TurtleNet 1.5: PC Part Picking for small homelabs

TurtleNet 1.5: PC Part Picking for small homelabs


4 min read

This article is optional, and only concerns those who want to build a new server using consumer hardware. If you already have an old computer/Raspberry Pi, or are using a VPS, feel free to skip this article.


This section is intended for those who already have some familiarity with consumer PC hardware. If this is not you, watch the video below for some more context about the parts that go into a computer, and how to build one:



I chose the Ryzen 3700x (8 cores, 16 threads). A CPU with a decent core count (preferably at least 6c/12t) is a nice-to-have for running multiple VM's, since each VM will need to use at least 1 thread.

Going with AMD or Intel is a personal choice and there isn't any clear winner at the moment, but I ultimately decided with getting an AMD CPU for the socket compatibility (should I ever decide to upgrade).


I got 64GB of RAM. Like core counts, this is another thing you'd ideally want a lot of to support running multiple VM's.

AMD Ryzen CPU's support unregistered ECC memory, which provides extra error correction (useful when your server will be on for many months without a reboot). However, unregistered ECC is pricey and hard to obtain, so I decided that it wasn't worth it for me. Maybe it is for you though! (Don't get registered ECC- this type of memory only works on server platforms like Xeon.)


Unless you're also planning on running a cloud gaming setup with GPU passthrough like me, you really don't need a good GPU for a server since nearly everything will be headless (command line only). That being said, you still need a GPU to get output for initial setup and debugging if your CPU doesn't include integrated graphics.

An ideal homelab setup with GPU passthrough would have two GPU's: a low-powered cheap one to have output from Proxmox, and a higher-powered GPU to pass through to one VM. (Once the second GPU is passed through, it will no longer be accessible by any other VM!) For my setup, I got a used GTX 1080 for ~$250 on eBay (average price is likely lower when you read this- sort price from low to high).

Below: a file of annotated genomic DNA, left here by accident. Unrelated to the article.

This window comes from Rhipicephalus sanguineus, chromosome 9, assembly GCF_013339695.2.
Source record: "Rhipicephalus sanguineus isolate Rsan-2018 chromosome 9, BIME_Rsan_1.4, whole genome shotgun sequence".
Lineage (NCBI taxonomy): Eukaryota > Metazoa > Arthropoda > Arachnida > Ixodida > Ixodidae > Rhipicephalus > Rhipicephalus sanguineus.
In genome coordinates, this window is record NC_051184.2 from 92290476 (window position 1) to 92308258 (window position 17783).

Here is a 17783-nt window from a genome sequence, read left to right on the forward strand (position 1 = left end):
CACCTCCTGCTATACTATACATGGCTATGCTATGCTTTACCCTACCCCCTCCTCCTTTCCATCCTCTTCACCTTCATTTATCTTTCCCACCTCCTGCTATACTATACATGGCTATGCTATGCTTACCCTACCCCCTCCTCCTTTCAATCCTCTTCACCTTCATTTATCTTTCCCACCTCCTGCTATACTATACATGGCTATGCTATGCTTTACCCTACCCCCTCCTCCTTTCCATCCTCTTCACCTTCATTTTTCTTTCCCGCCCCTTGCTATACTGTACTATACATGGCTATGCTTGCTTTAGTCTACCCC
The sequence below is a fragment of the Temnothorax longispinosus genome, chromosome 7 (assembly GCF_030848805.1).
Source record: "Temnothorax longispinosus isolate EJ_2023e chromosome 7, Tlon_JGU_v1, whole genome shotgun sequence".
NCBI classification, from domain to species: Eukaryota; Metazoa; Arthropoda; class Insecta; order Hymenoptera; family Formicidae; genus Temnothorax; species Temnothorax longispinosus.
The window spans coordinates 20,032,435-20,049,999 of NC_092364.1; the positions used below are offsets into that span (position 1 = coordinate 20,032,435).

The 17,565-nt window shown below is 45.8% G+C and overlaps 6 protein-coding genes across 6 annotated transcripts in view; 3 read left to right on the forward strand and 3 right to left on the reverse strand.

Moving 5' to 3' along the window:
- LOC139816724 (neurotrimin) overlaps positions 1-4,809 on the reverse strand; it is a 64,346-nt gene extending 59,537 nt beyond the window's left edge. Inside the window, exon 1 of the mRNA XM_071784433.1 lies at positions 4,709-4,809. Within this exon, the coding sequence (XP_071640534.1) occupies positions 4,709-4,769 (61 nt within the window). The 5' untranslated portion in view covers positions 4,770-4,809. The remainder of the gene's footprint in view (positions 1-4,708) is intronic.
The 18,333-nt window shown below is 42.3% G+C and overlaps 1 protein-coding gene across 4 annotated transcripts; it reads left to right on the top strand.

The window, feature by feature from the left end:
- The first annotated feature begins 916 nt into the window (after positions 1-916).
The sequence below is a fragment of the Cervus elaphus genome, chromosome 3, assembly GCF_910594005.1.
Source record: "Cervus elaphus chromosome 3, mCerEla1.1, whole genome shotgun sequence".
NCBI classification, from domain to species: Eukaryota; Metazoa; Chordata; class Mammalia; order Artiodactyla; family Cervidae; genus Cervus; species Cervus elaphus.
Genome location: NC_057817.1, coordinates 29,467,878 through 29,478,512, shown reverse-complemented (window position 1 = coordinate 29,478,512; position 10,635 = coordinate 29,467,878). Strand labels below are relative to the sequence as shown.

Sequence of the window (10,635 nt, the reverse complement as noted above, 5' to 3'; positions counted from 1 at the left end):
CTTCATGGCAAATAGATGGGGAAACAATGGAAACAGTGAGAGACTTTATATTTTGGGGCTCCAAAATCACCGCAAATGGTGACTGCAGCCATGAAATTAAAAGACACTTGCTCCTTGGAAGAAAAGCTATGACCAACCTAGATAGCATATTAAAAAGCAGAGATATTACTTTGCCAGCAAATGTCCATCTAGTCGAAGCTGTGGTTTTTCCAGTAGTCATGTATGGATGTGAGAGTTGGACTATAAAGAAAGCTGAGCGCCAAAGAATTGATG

You can get cheap used GPU's like the Radeon HD 8350 if you only need a basic video output for debugging purposes.


In general, any standard size case will do. The main feature you're looking for is the number of drive bays, assuming you're building in NAS support. The Fractal Design R5 has 10 drive bays, making it an excellent choice for building a homelab. (I reused an old case from a previous non-server build, the CoolerMaster NR600.)


You'll probably want some fast persistent storage to actually run VMs and Proxmox off of. You usually don't need a lot of capacity- most VM's will only require 32-64GB and you'll only be running a handful.

I got a 1TB SSD; half of it is used by the Windows gaming VM though, so in practice it's just a 500GB SSD.

Hard Drives

Typically, a storage server works by using software to combine many individual hard drives into a large pool.

If you're planning on using ZFS or RAID (i.e. having some redundancy in case of disk failure which will happen if you're running them 24/7), getting 3 or more identical disks will make configuration easier than mixing and matching.

Buy more disks than the actual capacity you want! You can find calculators online to see how much raw storage you need to achieve a certain capacity (ZFS here, RAID here). Generally, buying a little less than double your desired capacity is a safe bet (for example, if you want 10TB, buying 4x4TB (16TB raw) in 4-wide RAIDZ1 will do the trick).


An external UPS (Uninterruptible Power Supply) is highly recommended, since it will protect against power surges and outages by allowing your server to gracefully shut down whenever main power is cut.

When purchasing a UPS, look out for Pure Sine Wave (not approximate or stepped approximation)- although more costly, it can reduce the risk of damage to your components.

The most economical method of purchasing a UPS is to get it refurbished from a reseller such as ExcessUPS. You may also need to purchase a new battery for it (these are fairly standardized and found in many stores, both online and retail).